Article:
Memorandum by the British Endodontic Society
NHS DENTAL AND ORTHODONTIC SERVICES
The British Endodontic Society (BES) welcomes
the opportunity to submit evidence to the Health Select Committee
inquiry into the new GDS and PDS contracts. Root canal treatment
is a therapy aimed at preventing or treating apical periodontitis,
a prevalent disease process caused by infection of the root canal
system within a tooth. The complexity of root canal treatment
varies from a straightforward single root canal to complicated
molar teeth with four or five root canals. This is precise and
fine work which requires time in order to achieve a quality result,
the instruments are also costly and disposable. Many practitioners
have made a significant investment in equipment (eg magnification
loupes, microscopes, electronic devices to help measure the length
of teeth, endodontic motors etc) in order to carry out this treatment
to modern standards.
The dental health of our younger population
has improved, however the restorative and endodontic needs of
older adults are likely to increase. This reflects the fact that
people are retaining an increasing number of teeth for longer.
In 1998, 50% of middle aged adults in the UK had teeth with fillings
(Pine et al, 2000). There will be an ongoing need for complex
restorative care of this aging population, despite a younger,
healthier cohort following through. Future decennial surveys of
adult dental health will be important in monitoring this trend.
The 2001 Health Committee report raised several
important issues in regard to dental provision, including access
to NHS Dentistry and the remuneration system. The introduction
of the nGDS contract April 2006 saw significant changes in the
way NHS dental services were commissioned. The British Endodontic
Society is concerned that the introduction of the UDA monitoring
system does not recognise the time, skill and expense of providing
root canal therapy procedures.
2001 HEALTH COMMITTEE
"Para 27 under quality of care considered
written evidence from one GDS dentist regarding details of the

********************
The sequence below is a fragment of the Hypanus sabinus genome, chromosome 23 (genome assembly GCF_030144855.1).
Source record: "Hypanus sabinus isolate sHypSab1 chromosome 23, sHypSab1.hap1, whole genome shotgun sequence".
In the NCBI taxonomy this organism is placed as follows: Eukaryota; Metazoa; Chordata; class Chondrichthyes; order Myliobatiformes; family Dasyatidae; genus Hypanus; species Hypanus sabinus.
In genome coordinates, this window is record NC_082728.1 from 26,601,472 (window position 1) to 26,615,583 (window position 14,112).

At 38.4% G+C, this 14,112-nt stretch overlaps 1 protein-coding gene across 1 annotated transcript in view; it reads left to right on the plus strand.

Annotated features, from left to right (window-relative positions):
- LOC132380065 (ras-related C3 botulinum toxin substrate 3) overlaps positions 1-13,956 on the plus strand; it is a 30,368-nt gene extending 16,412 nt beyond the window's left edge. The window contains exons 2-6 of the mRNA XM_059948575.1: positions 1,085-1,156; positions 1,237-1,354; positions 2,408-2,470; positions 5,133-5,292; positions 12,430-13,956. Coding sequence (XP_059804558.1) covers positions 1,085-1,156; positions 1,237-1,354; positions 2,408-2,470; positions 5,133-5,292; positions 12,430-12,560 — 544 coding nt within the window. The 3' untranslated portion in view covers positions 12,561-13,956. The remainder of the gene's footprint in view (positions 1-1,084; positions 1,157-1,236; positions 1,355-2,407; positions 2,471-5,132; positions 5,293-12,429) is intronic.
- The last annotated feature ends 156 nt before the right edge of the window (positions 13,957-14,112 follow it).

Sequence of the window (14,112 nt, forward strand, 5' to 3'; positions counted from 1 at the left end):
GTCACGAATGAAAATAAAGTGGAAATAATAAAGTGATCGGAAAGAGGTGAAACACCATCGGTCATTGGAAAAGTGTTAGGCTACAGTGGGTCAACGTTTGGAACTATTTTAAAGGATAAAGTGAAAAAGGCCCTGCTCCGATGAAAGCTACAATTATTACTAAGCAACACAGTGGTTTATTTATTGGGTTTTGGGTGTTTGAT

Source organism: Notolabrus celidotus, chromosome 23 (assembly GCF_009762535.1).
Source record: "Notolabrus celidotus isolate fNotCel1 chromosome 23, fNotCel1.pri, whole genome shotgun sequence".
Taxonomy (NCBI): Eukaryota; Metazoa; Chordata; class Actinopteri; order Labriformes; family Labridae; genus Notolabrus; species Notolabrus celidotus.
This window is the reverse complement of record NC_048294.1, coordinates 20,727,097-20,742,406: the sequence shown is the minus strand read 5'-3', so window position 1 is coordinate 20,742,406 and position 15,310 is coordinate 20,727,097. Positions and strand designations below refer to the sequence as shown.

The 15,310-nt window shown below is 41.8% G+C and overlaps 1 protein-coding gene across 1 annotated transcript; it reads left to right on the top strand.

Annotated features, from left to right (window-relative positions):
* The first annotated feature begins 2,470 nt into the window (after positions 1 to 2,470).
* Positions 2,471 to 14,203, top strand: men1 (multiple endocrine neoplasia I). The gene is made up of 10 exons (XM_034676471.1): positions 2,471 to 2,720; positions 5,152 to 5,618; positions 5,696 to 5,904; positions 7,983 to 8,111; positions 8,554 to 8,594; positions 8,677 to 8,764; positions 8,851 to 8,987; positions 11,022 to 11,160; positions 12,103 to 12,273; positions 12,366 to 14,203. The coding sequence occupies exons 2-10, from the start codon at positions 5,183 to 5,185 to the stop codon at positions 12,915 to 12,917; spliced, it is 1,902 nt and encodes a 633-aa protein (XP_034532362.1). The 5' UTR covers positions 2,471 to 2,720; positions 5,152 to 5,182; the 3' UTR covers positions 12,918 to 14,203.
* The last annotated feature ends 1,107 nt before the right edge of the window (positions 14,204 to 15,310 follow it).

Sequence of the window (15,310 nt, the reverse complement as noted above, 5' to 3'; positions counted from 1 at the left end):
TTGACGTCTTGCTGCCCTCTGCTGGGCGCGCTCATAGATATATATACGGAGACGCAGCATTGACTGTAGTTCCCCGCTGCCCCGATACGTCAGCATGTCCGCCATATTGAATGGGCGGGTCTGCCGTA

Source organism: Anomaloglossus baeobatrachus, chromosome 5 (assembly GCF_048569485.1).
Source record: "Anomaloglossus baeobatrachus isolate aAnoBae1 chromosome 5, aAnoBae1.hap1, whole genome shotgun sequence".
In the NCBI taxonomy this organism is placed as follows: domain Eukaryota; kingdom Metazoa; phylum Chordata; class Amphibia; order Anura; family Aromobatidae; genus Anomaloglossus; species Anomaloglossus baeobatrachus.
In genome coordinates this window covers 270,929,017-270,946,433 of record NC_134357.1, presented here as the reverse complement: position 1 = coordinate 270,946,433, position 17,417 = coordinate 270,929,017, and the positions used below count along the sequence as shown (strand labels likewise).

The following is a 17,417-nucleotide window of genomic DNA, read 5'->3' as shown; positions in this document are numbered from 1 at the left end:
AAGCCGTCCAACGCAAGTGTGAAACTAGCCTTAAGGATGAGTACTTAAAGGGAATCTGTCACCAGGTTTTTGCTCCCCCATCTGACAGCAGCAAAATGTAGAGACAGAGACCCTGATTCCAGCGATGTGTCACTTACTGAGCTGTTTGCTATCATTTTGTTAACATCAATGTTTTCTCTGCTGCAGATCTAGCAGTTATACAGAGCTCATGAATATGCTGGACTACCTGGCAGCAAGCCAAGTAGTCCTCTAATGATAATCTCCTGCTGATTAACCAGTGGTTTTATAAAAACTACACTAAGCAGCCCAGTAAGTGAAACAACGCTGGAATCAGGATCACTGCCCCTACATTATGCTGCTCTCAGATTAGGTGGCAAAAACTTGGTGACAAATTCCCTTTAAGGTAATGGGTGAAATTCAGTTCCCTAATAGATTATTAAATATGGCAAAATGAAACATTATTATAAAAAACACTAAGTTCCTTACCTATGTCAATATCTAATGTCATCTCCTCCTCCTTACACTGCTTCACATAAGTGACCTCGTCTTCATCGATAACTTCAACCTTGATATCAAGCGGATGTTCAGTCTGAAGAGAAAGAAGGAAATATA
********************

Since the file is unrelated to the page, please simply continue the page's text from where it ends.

low success rate of NHS endodontic (root canal) treatment (10%),
as measured against European radiographic standards. He noted
additional costs to the service this sub-standard care imposed
and discussed the reasons why it occurred, which he ascribed to
the lack of time and the use of ineffective and out dated techniques
and materials. His comment sums up the problems:"
"What is required is more time and the use
of adequate equipment that is expensive, neither of these can
be funded by the very low NHS fees."
"Para 28. The DoH did not accept that there
was hard evidence to suggest that the quality of NHS dentistry
is not up to the standard they expect. They pointed to the regulatory
system; the comprehensive inspections undertaken each year by
the Dental Reference Service, and the introduction within the
GDS of clinical governance and clinical audit. In response to
the evidence quoted above, Dame Margaret Seward, the Chief Dental
Officer, told us;"
"the report . . . actually was saying that
the way the filling was put into the root canal failed against
European endodontic standards and, as you quite rightly quoted,
[the success rate] was 10%. What it did not actually say was that
the whole root filling had failed, it was the way that the root
canal had been filled with the material. As we call it. In the
report it did admit that the technical quality of the root filling
does not necessarily affect the outcome. There are a million canals
root filled and we do not have great numbers of them failing."
We believe Dame Margaret is referring to the
survival rate of teeth treated by root canal therapy in the NHS,
such information has not been available until recently. Lumley,